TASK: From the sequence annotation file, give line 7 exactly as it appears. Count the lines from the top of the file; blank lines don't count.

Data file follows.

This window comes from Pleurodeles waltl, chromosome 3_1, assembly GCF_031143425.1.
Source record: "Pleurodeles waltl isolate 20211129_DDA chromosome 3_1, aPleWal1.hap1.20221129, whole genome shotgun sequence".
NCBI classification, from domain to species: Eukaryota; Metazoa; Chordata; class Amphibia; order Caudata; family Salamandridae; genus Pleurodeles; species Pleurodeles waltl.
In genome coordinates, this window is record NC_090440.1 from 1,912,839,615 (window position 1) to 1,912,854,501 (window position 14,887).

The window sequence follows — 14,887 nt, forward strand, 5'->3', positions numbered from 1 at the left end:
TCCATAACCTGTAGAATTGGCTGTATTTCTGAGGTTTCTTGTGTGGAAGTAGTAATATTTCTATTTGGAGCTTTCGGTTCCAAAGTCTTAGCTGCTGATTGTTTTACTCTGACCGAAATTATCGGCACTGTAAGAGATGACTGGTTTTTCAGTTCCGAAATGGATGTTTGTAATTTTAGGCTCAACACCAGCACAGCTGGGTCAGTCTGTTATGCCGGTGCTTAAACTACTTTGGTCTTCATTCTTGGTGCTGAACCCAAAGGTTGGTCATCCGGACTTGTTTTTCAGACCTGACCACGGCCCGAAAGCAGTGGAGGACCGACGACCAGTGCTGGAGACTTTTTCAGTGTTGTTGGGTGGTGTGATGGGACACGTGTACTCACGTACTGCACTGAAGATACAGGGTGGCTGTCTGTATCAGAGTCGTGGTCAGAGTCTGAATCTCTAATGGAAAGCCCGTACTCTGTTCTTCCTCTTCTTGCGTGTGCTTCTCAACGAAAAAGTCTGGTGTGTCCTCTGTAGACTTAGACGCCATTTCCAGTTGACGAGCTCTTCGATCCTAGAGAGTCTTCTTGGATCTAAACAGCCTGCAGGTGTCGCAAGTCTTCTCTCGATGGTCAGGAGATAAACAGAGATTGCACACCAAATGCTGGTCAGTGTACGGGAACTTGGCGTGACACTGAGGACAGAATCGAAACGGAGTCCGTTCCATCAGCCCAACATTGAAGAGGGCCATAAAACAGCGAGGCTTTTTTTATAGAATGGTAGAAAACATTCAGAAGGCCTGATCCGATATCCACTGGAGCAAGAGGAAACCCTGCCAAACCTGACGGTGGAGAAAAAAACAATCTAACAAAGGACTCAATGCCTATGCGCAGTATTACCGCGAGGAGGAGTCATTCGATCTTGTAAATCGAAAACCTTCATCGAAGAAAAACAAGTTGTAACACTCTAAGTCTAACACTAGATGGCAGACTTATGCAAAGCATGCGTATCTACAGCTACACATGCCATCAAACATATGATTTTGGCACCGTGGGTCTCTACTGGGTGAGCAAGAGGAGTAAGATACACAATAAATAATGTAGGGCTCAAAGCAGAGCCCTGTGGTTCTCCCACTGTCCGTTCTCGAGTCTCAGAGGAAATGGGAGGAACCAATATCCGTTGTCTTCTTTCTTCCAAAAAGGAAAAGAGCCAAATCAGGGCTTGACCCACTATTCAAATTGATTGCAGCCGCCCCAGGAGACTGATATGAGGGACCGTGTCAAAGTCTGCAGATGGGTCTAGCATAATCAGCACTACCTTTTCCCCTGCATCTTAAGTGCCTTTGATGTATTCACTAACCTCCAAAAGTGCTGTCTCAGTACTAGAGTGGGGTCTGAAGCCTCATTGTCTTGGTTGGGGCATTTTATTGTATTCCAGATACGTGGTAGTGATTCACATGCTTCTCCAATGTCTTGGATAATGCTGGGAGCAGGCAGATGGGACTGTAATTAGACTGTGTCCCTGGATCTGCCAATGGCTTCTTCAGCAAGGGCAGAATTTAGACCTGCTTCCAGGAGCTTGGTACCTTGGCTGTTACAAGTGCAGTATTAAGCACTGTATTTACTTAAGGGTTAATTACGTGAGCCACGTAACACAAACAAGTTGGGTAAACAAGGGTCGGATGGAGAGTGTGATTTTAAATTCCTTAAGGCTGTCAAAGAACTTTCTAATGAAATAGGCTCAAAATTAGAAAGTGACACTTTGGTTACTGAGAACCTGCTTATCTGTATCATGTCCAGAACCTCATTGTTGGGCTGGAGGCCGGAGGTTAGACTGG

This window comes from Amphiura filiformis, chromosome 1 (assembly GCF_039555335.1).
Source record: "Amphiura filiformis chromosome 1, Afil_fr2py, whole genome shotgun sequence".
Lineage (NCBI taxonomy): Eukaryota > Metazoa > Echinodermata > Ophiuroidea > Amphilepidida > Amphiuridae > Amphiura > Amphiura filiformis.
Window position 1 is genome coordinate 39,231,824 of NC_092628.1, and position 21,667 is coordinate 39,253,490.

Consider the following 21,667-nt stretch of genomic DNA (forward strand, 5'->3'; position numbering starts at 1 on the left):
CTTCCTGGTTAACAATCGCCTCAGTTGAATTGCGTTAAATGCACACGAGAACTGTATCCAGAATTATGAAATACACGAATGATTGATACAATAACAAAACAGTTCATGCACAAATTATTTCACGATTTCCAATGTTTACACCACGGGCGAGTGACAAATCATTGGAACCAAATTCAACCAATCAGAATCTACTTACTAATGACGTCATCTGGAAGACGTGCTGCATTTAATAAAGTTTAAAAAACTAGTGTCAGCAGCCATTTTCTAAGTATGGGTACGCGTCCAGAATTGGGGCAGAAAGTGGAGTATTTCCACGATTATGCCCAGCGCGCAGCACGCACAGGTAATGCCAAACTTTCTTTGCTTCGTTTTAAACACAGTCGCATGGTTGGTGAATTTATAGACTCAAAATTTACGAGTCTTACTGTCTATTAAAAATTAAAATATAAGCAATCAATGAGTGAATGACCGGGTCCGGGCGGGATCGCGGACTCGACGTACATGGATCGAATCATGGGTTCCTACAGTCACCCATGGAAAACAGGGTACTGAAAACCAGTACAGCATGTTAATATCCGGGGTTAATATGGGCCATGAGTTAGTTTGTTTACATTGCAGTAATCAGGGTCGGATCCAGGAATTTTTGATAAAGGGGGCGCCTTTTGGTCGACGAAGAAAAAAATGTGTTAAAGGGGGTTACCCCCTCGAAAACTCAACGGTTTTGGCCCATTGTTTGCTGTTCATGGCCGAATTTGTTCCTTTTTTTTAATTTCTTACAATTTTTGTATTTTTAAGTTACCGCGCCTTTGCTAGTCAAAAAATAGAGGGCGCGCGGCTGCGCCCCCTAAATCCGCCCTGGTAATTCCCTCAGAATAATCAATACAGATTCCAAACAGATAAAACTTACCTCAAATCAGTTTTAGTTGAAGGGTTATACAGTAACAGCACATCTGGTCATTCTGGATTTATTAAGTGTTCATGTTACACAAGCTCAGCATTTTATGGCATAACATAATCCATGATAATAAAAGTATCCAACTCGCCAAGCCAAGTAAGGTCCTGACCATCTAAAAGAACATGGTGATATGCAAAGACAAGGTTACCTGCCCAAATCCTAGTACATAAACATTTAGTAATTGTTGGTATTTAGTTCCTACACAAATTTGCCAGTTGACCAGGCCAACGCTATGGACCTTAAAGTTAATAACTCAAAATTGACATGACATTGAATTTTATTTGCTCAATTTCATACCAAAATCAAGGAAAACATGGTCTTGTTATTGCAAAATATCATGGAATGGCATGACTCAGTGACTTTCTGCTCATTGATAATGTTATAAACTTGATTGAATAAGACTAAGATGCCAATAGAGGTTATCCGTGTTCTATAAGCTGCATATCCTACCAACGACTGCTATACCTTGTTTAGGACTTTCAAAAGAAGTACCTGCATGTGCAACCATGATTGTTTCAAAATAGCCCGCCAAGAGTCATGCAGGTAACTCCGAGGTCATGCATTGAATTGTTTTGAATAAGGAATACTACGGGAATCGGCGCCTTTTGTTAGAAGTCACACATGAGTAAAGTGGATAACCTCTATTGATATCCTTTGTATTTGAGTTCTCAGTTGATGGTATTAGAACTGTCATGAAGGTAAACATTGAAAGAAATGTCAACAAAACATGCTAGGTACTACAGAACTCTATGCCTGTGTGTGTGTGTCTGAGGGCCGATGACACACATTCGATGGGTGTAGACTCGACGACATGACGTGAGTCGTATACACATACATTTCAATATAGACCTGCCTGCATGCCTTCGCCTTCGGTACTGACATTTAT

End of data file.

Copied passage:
This window comes from Amphiura filiformis, chromosome 1 (assembly GCF_039555335.1).